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Brilliant source for anyone who wants to make their academic writing informative, as well as thrilling. Helen Sword provides useful advices on choosing a title, drafting main text, structuring paragraphs and building sentences. I especially liked the comparison across disciplines and plentiful supply of examples from a variety of fields. This book teaches to produce academic research in style, to dare push the limits of formal writing and to standout.
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5.0 out of 5 stars Helpful and interesting, 4 Sep 2013
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This review is from: Stylish Academic Writing (Hardcover)
This is a great wee book full of interesting advice and examples from real writing. I certainly hope that my papers are easier and more interesting to read as a result of reading this. Throughout the book there are lots of examples used to demonstrate what the author is talking about and that helps see how the advice given can be applied to academic writing. I'd recommend to anyone who knows how difficult it can be to read a poorly written paper.
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5.0 out of 5 stars Excellent, if only we had the time to follow this advice, 26 Dec 2012
By 
Ioannis Glinavos (London, UK) - See all my reviews
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This review is from: Stylish Academic Writing (Hardcover)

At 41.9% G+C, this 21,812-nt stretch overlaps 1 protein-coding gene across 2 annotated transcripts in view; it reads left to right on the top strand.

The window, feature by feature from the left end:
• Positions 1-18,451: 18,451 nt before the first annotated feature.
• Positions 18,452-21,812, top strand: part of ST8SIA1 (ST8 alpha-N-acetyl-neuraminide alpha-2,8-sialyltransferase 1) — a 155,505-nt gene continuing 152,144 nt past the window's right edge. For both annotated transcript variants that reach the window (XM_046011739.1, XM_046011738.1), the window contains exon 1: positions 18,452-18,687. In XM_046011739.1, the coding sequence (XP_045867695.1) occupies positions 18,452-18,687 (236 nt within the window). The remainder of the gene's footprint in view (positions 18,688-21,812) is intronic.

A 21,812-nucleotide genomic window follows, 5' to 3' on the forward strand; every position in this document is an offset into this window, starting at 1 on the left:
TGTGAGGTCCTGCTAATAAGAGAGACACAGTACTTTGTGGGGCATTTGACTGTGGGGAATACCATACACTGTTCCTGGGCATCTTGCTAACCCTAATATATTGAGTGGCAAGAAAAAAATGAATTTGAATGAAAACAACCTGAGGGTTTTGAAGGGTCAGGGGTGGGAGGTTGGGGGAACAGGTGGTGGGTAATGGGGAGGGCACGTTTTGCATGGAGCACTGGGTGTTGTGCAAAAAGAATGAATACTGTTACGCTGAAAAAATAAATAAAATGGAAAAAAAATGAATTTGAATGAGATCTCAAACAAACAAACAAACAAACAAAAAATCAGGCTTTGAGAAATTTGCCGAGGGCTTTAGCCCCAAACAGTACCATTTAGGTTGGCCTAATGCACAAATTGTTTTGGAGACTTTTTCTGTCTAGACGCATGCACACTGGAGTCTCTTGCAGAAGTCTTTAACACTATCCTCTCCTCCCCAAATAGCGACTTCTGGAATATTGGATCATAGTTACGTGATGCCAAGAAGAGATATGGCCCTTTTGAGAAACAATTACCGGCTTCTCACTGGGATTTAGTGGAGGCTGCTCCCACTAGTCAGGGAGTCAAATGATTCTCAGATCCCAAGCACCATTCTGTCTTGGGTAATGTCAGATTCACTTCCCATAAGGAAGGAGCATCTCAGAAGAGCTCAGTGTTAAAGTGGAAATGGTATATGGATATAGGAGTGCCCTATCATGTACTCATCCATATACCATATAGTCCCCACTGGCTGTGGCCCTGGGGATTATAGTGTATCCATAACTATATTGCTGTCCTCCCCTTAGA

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As an author, I always worry about my style and whether what I have to say communicates effectively to my audience. This book would be a wonderful addition to the library of anyone who writes or aspires to write. Sadly, a lot of academic writing is technical and uninspiring. See my review of the lateste title by Habermas to see what I mean. Writing well helps get our point across. Amato and Fantacci (even in translation from Italian) are a great example of how elegant prose lifts the argument. This book offers in a very well presented and eloquent manner a large number of useful tips on how to improve one's style. My only concern is that working under the pressures that we have (REF etc) we hardly have time to take the author's advice. Perhaps after 2013 we can once again write for an audience different from the REF panel.
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5.0 out of 5 stars Essential reading, 7 Dec 2012
By 
Miss I. S. Streffen (Diss, Norfolk Great Britain) - See all my reviews
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This review is from: Stylish Academic Writing (Hardcover)
This book was recommended to me when I was struggling to write an interdisciplinary proposal. It gives excellent advice on improving your writing - by far the most useful I have ever read - and lays out some of the problems faced by academic writers in a wide variety of disciplines. Much of the book focuses on what can often appear to be the entrenched formulas of writing within disciplines, offering useful strategies to help reinvigorate these norms. I would recommend this book to anyone who has to write academic papers, but especially to post-graduate students and early career academics.
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Stylish Academic Writing
Stylish Academic Writing by Helen Sword (Hardcover - 3 April 2012)